Two of every three families in the US will at some time have at least one family member diagnosed with cancer, and family caregivers provide more than 75% of cancer care. Demands on family caregivers are increasing in complexity and duration.
Two of every three families in the US will at some time have at least one family member diagnosed with cancer, and family caregivers provide more than 75% of cancer care. Demands on family caregivers are increasing in complexity and duration, with trends toward earlier patient discharge from acute-care hospitals, declining reimbursement of hospital and home-care services, and advances in cancer treatment changing the landscape of family involvement in patient care.
A family caregiver is any person (friend or kin) who is providing uncompensated care to a person with whom s/he has a pre-existing relationship. According to the medical literature, family caregiver distress is often at least as high as the level of distress experienced by the patient, and sometimes it is higher. Because cancer tends to strike at an advanced age, family caregivers (such as spouses, siblings) are often elderly, with comorbidities (arthritis, high blood pressure, etc) and physical frailty. Clearly, this can add to the challenge of the caregiver role.
Alleviation of caregiver stress is critical to improve the quality of life and quality of care for family caregivers, but it is an area of support that to date has received only limited attention.
During the 37th annual Oncology Nursing Society Congress (May 3–6, 2012), a project to address family caregiver needs was presented as a poster, “Evaluation of a Supporting Oncology Family Caregiver Course for Healthcare Professionals” (abstract 1337348). It is a led by researchers from City of Hope, Duarte, California, and aims to educate healthcare providers about how to best support family caregivers of patients with cancer, across physical, psychological, social, and spiritual domains. The project principal investigator is Betty Ferrell, PhD, FAAN, FPCN, Professor, Nursing Research and Education. Marcia Grant, RN, DNSc, FAAN, Director and Professor, Nursing Research and Education, is the co-PI. Jo Hanson, RN, MSN, CNS, OCN, Senior Research Specialist, Nursing Research and Education, is the project director. The project is supported by a training grant from the National Cancer Institute (NCI grant 1R25CA132 664-01A2).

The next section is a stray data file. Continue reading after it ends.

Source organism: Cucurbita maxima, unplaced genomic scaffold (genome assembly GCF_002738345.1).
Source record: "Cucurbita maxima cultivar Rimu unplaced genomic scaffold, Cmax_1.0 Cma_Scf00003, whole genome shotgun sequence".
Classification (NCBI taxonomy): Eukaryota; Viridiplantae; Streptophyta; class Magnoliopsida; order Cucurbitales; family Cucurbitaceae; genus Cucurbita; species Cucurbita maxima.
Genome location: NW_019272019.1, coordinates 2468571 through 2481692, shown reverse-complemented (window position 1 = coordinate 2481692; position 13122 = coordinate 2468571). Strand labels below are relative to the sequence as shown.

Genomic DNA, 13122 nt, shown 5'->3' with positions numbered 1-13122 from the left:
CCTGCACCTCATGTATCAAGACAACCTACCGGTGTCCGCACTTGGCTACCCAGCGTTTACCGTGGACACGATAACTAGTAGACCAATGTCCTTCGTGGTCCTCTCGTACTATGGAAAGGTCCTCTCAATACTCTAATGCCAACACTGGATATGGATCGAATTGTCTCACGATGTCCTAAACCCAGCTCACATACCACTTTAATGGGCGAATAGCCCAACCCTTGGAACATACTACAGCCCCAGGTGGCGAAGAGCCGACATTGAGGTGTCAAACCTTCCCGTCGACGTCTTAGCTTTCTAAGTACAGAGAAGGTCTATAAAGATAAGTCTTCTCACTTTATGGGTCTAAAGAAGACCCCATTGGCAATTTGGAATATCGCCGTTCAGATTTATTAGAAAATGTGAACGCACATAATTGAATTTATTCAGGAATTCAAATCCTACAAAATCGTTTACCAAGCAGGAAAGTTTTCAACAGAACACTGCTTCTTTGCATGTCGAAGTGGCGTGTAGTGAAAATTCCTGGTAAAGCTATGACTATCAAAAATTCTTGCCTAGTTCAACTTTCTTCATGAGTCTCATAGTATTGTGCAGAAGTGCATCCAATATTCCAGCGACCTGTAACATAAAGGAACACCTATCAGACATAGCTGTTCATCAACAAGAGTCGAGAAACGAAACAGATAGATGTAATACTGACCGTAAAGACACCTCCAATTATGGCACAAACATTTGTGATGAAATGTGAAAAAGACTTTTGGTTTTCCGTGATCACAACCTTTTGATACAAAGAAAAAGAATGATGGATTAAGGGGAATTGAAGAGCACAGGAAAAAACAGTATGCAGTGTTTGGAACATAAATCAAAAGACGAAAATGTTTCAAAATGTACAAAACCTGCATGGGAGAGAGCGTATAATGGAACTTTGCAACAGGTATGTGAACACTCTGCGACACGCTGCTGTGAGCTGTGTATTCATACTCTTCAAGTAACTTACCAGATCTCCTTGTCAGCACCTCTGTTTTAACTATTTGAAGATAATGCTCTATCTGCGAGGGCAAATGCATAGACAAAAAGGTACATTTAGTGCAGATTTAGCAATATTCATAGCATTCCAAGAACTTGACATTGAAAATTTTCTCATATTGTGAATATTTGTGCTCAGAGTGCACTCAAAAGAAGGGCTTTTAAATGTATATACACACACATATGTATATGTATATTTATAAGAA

The purpose of this 5-year project (2010–2015), interim results of which were discussed by Ms. Hanson during a poster session at ONS Congress, is to help 400 healthcare staff at 200 cancer centers across the US better understand and address family caregivers’ special needs, so they can develop support programs and interventions in their own institutions targeting family caregivers.
Four annual courses, involving a 3-day intensive training and 2-person interdisciplinary teams, are offered to competitively selected healthcare providers from cancer centers across the US. The curriculum content is based on the City of Hope Quality of Life Model Applied to Family Caregivers, an evidence-based tool for assessment of specific disruptions in the domains of physical, social, psychological, and spiritual well being, as experienced by family caregivers.
Day 1 covered challenges for family caregivers in the pediatric, adult, and geriatric care settings, as well as family communication overall. Breakout sessions focused on sexuality concerns, diversity in family caregiver communities, spousal caregiving, and distance caregiving. Film clips highlighting roles and communication in family caregiving were included.